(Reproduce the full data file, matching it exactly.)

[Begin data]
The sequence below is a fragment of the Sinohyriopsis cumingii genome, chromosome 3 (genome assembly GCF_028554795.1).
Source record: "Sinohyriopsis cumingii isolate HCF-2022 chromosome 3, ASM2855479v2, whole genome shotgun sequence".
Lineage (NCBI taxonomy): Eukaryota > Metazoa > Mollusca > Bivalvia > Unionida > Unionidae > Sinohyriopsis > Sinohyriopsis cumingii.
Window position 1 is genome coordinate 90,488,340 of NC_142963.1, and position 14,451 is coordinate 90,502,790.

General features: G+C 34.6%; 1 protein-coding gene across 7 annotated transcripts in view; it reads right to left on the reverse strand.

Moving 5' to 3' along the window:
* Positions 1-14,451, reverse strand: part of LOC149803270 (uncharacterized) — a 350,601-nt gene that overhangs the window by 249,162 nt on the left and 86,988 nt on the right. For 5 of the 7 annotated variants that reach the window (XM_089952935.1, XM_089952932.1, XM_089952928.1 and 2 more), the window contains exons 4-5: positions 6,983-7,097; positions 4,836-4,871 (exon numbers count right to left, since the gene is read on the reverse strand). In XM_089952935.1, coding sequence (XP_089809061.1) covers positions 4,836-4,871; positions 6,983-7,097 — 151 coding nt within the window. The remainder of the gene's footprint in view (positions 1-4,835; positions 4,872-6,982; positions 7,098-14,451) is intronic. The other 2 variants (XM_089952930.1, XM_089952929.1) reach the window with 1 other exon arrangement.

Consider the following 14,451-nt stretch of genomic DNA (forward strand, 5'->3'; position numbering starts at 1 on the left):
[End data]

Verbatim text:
The sequence below is a fragment of the Sinohyriopsis cumingii genome, chromosome 3 (genome assembly GCF_028554795.1).
Source record: "Sinohyriopsis cumingii isolate HCF-2022 chromosome 3, ASM2855479v2, whole genome shotgun sequence".
Lineage (NCBI taxonomy): Eukaryota > Metazoa > Mollusca > Bivalvia > Unionida > Unionidae > Sinohyriopsis > Sinohyriopsis cumingii.
Window position 1 is genome coordinate 90,488,340 of NC_142963.1, and position 14,451 is coordinate 90,502,790.

General features: G+C 34.6%; 1 protein-coding gene across 7 annotated transcripts in view; it reads right to left on the reverse strand.

Moving 5' to 3' along the window:
* Positions 1-14,451, reverse strand: part of LOC149803270 (uncharacterized) — a 350,601-nt gene that overhangs the window by 249,162 nt on the left and 86,988 nt on the right. For 5 of the 7 annotated variants that reach the window (XM_089952935.1, XM_089952932.1, XM_089952928.1 and 2 more), the window contains exons 4-5: positions 6,983-7,097; positions 4,836-4,871 (exon numbers count right to left, since the gene is read on the reverse strand). In XM_089952935.1, coding sequence (XP_089809061.1) covers positions 4,836-4,871; positions 6,983-7,097 — 151 coding nt within the window. The remainder of the gene's footprint in view (positions 1-4,835; positions 4,872-6,982; positions 7,098-14,451) is intronic. The other 2 variants (XM_089952930.1, XM_089952929.1) reach the window with 1 other exon arrangement.

Consider the following 14,451-nt stretch of genomic DNA (forward strand, 5'->3'; position numbering starts at 1 on the left):